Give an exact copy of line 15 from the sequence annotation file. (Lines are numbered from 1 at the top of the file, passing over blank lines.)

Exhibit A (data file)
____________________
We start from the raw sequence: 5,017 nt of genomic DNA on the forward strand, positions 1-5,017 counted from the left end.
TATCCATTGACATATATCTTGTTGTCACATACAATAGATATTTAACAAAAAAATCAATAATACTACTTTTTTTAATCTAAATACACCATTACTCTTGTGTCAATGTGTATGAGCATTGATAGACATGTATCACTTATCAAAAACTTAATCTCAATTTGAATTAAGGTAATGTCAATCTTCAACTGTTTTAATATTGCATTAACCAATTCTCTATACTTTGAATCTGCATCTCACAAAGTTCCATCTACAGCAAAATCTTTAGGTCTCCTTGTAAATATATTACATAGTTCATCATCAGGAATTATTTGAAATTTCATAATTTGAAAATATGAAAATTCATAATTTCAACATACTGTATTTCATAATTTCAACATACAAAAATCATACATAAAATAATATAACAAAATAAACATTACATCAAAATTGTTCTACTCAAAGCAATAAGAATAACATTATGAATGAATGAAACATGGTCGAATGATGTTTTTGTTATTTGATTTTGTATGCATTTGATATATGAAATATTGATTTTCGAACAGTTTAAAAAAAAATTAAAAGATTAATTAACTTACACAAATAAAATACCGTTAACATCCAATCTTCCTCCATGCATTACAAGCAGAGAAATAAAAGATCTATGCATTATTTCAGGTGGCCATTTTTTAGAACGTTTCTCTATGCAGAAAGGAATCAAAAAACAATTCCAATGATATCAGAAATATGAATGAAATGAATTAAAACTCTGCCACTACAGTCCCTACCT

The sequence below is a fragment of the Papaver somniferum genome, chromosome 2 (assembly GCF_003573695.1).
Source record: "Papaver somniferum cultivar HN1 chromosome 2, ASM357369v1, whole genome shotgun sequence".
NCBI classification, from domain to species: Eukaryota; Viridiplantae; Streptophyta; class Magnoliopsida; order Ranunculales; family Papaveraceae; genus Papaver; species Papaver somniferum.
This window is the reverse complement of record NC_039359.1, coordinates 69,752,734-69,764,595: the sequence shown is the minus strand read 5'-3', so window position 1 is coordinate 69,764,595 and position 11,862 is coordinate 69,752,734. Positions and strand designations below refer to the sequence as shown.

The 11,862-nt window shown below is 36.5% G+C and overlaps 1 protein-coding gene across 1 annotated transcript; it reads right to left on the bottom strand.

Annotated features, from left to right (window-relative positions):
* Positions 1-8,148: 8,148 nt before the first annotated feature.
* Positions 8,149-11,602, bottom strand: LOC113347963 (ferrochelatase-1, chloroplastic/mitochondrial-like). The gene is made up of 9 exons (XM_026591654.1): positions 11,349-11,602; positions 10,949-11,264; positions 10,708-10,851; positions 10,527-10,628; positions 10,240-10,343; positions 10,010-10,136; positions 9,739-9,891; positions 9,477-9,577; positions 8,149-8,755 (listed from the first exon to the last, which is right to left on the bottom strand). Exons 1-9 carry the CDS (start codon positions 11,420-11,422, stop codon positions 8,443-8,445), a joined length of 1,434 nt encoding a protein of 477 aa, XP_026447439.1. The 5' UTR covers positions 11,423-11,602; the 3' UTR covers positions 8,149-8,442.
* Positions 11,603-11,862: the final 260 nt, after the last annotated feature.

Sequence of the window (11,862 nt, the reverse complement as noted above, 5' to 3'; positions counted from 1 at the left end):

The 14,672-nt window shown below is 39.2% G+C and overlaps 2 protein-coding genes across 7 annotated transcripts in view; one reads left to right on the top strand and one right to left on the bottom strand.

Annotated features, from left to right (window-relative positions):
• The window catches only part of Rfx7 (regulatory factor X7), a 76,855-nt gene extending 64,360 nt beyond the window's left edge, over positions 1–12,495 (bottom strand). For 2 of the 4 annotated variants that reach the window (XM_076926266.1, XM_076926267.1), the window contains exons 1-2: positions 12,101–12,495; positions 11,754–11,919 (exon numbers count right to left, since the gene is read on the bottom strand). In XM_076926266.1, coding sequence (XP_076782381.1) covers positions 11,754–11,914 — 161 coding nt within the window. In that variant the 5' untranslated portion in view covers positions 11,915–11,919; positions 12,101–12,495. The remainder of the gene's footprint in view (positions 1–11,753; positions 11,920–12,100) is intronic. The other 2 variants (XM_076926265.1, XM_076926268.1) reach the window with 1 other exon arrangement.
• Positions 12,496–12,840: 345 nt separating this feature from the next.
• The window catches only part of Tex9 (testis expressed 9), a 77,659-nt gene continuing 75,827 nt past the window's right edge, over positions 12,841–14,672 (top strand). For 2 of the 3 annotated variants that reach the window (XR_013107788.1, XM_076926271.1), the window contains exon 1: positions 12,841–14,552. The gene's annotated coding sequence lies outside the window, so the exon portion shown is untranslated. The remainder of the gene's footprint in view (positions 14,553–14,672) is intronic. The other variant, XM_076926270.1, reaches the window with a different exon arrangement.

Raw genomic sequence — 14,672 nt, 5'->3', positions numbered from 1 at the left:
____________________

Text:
• The window catches only part of Rfx7 (regulatory factor X7), a 76,855-nt gene extending 64,360 nt beyond the window's left edge, over positions 1–12,495 (bottom strand). For 2 of the 4 annotated variants that reach the window (XM_076926266.1, XM_076926267.1), the window contains exons 1-2: positions 12,101–12,495; positions 11,754–11,919 (exon numbers count right to left, since the gene is read on the bottom strand). In XM_076926266.1, coding sequence (XP_076782381.1) covers positions 11,754–11,914 — 161 coding nt within the window. In that variant the 5' untranslated portion in view covers positions 11,915–11,919; positions 12,101–12,495. The remainder of the gene's footprint in view (positions 1–11,753; positions 11,920–12,100) is intronic. The other 2 variants (XM_076926265.1, XM_076926268.1) reach the window with 1 other exon arrangement.